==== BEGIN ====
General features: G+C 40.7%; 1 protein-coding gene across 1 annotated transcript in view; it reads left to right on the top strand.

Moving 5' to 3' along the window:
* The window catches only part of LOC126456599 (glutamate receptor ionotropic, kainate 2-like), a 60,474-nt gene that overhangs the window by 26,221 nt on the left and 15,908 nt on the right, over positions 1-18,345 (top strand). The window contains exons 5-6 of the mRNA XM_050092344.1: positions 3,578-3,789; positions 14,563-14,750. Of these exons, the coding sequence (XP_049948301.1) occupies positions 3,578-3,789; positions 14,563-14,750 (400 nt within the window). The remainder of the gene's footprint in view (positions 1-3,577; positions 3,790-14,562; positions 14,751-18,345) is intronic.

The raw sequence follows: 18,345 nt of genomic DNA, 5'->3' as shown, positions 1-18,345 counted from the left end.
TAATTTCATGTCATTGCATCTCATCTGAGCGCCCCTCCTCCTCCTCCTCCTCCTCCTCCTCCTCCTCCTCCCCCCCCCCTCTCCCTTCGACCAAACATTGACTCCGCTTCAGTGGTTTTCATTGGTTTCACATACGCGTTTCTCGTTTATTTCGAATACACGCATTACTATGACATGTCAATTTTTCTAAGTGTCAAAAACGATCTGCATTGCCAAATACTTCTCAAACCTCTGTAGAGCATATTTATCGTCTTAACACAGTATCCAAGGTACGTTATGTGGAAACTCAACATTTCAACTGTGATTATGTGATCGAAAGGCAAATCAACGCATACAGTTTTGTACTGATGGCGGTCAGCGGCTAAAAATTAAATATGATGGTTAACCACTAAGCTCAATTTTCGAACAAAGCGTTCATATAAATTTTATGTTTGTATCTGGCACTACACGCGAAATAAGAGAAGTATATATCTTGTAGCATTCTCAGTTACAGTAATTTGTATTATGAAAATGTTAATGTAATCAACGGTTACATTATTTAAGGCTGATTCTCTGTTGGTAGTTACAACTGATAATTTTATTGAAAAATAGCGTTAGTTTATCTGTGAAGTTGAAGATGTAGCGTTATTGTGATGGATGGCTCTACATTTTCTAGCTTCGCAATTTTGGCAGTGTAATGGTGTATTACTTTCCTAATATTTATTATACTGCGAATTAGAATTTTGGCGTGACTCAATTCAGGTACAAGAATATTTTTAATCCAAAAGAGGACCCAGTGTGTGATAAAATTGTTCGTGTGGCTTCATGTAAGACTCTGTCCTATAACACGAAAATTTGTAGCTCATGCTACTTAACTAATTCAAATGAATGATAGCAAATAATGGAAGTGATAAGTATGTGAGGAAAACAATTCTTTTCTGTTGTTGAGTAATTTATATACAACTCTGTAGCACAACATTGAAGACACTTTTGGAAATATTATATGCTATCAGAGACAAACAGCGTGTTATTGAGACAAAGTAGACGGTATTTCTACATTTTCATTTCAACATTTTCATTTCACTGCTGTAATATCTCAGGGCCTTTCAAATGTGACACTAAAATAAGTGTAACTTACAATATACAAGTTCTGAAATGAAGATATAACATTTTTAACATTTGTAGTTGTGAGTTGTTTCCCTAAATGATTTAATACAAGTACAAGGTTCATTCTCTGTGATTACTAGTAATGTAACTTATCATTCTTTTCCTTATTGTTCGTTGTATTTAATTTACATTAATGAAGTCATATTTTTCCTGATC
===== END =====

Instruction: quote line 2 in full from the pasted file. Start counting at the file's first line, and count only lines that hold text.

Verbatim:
Moving 5' to 3' along the window: